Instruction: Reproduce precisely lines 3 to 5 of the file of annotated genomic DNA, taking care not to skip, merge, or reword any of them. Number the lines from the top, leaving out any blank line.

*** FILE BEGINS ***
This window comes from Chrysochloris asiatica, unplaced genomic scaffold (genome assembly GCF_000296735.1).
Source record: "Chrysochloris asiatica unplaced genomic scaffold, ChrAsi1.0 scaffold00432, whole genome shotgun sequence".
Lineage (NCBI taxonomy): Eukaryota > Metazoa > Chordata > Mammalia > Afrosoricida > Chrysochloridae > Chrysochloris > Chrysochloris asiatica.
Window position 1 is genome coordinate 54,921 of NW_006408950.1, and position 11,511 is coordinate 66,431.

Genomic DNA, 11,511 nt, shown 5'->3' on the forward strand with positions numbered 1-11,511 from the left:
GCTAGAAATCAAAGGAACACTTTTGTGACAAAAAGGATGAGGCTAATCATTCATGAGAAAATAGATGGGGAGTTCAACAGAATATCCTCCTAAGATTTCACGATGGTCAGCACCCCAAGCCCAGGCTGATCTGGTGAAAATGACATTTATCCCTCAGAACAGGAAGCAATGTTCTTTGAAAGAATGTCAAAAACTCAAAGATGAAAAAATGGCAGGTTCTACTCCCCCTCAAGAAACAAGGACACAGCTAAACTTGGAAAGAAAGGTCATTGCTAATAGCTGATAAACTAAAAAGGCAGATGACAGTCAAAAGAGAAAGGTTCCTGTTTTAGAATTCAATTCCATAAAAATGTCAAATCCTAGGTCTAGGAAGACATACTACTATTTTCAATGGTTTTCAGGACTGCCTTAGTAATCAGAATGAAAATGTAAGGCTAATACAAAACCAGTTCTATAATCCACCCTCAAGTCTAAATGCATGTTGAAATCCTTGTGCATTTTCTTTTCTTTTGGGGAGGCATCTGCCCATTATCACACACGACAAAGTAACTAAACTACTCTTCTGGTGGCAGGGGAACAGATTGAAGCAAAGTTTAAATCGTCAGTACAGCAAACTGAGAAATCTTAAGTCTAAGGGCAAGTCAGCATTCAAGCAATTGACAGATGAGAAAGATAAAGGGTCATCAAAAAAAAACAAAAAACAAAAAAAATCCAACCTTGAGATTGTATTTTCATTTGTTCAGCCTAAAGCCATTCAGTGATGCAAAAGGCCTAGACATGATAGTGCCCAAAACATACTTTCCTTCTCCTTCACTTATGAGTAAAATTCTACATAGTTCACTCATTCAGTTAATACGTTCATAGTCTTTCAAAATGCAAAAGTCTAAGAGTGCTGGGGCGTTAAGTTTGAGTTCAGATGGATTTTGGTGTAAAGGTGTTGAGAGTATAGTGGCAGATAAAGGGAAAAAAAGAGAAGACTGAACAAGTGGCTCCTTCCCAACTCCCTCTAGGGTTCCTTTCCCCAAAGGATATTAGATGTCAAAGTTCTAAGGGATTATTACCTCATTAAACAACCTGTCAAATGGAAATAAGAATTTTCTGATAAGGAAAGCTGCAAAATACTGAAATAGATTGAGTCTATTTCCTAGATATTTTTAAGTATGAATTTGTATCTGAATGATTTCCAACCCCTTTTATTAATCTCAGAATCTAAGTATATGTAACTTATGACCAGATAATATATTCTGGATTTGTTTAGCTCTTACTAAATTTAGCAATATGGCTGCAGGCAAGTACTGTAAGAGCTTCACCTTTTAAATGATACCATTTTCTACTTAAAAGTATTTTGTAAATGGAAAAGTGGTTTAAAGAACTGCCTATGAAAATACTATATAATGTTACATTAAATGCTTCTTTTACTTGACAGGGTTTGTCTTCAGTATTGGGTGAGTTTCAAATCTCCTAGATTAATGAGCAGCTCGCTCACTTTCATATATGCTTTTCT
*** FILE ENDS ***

Lineage (NCBI taxonomy): Eukaryota > Metazoa > Chordata > Mammalia > Afrosoricida > Chrysochloridae > Chrysochloris > Chrysochloris asiatica.
Window position 1 is genome coordinate 54,921 of NW_006408950.1, and position 11,511 is coordinate 66,431.

Genomic DNA, 11,511 nt, shown 5'->3' on the forward strand with positions numbered 1-11,511 from the left: